Biwo your head in the sand: one of the polling offices, without much of a queue

The count proceeds under observation.

Saturday, March 12, 2011


One of the associations many people make with Haiti, aside from the earthquake, voodoo and a dynasty of dictators, and an association that is of a much less grave nature, is with musician Wyclef Jean. A Haitian who found fame with rap group The Fugees in the mid-nineties, Wyclef has done work of mediocre acclaim since, but has remained in the public eye, especially in Haiti. He recently came prominently to the attention of the international media by announcing, early last year, his plans to run for the office of President of Haiti in the 2010 elections. He was subsequently denied the permission to run for the office, as he had not been resident in Haiti for the requisite period of time. Wyclef has been politically outspoken with regard to his native country, and has done considerable work to put aid money into Haiti. Notably, he established the Yéle Haiti Foundation, which provided scholarships for thousands of Haitian children in a number of cities in Haiti. The charities reputation, however, is far from amicable, having been the subject of criticism in relation to delayed tax reports and payments made by Yéle Haiti to Jean himself, including $100,000 for a performance at a benefit concert. Despite his dubious reputation, Wyclef is a household name in Haiti, as well as in the States, and many Haitians, particularly young males, would hold him in high regard. 

To draw an easy analogy, he's their Bono.

So to focus on the background to the events of the Friday just gone, Wyclef has recently announced his support for one of the candidates in the Presidential run-off election, Michel 'Sweet Micky' Martelly, formerly a fellow musician. I have written previously about some of the more farcical elements of this election, but to summarize, Martelly hardly seems like a man with the qualifications to hold the office he is running for, but given the lack of a strong opponent in Mirlande Manigat, as well as his overwhelming popularity, it seems that in all likelihood, Martelly will emerge elected. His popularity is only furthered by a tour of ‘political rally-come-concerts’ he is currently conducting in towns and cities around Haiti, as well as Miami, a city with a substantial Haitian migrant population. (As an aside, despite not being resident in Haiti, Haitian citizens living abroad are permitted to vote. Herein lies something the Irish government could learn from). Wyclef has joined Martelly on occasion at these events over the past two weeks. And so, on the night in question, I was not surprised to hear, on arriving at a local bar in Gros Morne, that the duo were performing at a street concert in Gonaives, a large city about an hour from Gros Morne.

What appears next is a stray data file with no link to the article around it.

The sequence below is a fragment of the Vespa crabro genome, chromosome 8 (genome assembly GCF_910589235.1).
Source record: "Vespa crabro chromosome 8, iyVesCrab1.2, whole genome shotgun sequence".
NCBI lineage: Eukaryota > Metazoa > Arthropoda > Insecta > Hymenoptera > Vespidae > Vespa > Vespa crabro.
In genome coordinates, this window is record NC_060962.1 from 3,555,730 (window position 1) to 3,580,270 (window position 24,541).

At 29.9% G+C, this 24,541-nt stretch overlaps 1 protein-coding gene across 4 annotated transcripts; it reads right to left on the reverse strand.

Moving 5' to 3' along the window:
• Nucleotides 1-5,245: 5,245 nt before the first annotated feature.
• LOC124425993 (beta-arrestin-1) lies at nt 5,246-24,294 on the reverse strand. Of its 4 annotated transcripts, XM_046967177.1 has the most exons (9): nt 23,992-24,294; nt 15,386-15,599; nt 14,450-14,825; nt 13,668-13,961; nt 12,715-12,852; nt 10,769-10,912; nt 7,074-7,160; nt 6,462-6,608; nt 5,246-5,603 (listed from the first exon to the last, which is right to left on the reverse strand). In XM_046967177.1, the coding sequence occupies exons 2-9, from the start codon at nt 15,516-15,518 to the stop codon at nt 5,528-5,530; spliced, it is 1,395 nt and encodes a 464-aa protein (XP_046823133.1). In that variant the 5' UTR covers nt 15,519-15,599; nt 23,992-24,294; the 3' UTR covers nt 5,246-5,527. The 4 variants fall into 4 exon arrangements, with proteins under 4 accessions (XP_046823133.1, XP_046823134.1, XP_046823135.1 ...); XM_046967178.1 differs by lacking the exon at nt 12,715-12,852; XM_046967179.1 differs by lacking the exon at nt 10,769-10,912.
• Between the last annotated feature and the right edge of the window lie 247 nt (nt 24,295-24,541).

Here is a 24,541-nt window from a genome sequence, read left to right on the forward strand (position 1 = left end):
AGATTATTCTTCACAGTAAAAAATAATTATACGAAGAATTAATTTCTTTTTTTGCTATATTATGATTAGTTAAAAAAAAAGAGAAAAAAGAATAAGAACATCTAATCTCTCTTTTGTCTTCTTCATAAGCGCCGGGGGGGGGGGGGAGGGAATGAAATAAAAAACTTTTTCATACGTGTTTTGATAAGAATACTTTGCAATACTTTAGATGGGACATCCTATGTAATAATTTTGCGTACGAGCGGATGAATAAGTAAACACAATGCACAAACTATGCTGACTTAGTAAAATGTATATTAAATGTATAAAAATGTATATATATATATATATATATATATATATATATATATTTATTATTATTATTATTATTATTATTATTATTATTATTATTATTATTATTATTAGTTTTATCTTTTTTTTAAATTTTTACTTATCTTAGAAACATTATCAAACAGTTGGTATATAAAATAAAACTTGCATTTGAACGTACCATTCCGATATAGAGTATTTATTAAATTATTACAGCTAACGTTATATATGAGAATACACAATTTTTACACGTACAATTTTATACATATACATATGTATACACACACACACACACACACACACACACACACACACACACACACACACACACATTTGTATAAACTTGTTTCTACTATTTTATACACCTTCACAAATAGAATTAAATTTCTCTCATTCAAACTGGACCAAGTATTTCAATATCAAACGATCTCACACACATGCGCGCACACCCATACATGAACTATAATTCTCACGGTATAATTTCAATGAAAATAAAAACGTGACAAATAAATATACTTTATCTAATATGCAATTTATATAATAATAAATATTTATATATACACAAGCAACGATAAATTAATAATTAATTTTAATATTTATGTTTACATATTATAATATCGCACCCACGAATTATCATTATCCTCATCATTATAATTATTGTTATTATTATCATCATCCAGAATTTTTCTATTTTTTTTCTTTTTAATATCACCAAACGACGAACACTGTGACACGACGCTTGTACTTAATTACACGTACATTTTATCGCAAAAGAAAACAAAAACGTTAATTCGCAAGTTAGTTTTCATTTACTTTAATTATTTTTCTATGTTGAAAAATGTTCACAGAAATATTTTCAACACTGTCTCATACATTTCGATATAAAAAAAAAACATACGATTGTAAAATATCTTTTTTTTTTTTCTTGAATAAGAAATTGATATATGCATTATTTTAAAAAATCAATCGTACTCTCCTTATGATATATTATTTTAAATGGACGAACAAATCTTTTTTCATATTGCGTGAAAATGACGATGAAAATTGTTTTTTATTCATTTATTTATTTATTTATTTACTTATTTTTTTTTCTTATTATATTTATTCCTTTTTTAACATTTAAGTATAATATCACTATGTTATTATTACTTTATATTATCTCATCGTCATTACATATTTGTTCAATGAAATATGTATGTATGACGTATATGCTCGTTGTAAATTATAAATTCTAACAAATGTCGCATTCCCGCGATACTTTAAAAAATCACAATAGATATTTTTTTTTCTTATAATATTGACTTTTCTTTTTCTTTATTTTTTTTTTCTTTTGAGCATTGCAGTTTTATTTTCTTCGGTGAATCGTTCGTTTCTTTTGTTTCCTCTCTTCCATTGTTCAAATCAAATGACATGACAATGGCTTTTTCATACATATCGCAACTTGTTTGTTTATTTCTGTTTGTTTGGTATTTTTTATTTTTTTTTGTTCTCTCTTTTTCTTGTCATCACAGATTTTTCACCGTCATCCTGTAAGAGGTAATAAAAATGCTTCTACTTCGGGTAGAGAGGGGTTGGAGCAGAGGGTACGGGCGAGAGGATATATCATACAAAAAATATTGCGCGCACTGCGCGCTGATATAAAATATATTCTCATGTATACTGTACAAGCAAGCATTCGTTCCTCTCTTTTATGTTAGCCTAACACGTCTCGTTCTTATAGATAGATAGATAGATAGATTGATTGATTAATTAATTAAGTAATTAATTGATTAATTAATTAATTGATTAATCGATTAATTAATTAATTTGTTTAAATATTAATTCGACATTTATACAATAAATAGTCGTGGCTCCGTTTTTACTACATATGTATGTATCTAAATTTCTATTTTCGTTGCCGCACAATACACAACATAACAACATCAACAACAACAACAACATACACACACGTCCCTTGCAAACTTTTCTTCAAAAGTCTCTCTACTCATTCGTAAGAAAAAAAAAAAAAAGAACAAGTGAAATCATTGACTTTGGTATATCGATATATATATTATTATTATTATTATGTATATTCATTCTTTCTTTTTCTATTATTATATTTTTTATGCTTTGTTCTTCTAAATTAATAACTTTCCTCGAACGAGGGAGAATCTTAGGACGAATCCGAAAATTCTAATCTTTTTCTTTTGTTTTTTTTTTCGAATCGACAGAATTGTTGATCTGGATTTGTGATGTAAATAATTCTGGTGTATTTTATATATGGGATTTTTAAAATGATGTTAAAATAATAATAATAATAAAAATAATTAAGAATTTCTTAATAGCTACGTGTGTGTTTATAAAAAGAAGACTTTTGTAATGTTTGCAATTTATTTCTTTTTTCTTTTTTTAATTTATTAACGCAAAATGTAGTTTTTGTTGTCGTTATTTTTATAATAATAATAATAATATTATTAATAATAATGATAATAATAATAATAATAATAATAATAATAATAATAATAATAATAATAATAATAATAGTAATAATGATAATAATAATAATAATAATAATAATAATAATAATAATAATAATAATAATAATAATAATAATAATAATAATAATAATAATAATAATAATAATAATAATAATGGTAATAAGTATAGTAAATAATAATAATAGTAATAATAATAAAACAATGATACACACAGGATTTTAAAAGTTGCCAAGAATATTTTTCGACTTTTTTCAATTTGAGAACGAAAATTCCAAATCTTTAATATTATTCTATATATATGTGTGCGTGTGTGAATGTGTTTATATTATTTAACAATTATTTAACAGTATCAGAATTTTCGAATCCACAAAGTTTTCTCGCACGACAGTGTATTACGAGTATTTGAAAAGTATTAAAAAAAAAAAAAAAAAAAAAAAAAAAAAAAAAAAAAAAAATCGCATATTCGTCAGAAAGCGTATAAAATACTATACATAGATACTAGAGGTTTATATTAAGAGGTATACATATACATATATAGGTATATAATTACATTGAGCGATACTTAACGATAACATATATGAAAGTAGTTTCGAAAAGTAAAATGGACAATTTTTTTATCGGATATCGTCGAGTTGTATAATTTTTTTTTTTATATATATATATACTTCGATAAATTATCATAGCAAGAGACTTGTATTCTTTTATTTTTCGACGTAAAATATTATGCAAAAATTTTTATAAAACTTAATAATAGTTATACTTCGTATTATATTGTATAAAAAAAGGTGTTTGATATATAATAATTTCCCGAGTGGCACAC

The bar in Gros Morne is Panic Beach, owned by Tidenn, a giant man of about fifty years, who trained as a mechanic, and has worked for the nuns, as a driver amongst other things, for the thirteen-odd years that they’ve been here in Gros Morne. He doesn’t speak a word of English, but to any of the volunteers, American or Irish, who have worked with the nuns, he is a friend. It was Tidenn who broached the subject of the concert in Gonaives to the four American volunteers, two other Haitian friends and myself on Friday night, which was particularly quiet at Panic Beach. There were in fact no other customers present, and as it was pushing half nine in the evening, it seemed unlikely that there would be any further arrivals. Panic Beach is an outdoor bar that lies beside a river on the outskirts of Gros Morne, and with the opening of another bar in the centre of town, Ma Preférence, business in Tidenn’s is becoming increasingly confined to public holidays, or evenings that he has a band in to play. It was proposed, on a whim perhaps, that we travel to this concert in Gonaives. It was dark, and the only vehicle at hand was the nuns’ old Toyota 4x4, affectionately referred to as ‘Bon Sam’, an abbreviation of the large red print along its side which reads ‘BON SAMARITAN GROS MORNE / PENDUS’. Bon Sam has seen better times, and the registration papers of the vehicle are somewhat questionable. Nonetheless, it contained more than enough room for our party of eight, and there are few people who have driven the road between Gros Morne and Gonaives more than Tidenn. So it was decided upon to make the trip to Gonaives. We had just ordered a round of drinks, but Tidenn held the matter of urgency in higher priority than his Prestige beer bottles, and so we were encouraged to bring them on the road.

As any previous volunteer with UCDVO will tell you, the roads in Haiti ‘have character’, in a way that trip down the side of the Sugarloaf on a peddle-bike might have character. I wrote about the roads before I had arrived in Haiti, in January, but was surprised to find, on arrival, that the situation has vastly improved since last August on the road from Port-au-Prince to Gros Morne. The majority of the road has now been laid with tarmacadam, the noticeable exception being the last stretch between Gonaives and Gros Morne. A reasonable estimation of the journey time between these two towns, in a decent 4x4, would probably be about 50 minutes, town centre to town centre, with little traffic (there are no traffic lights, of course).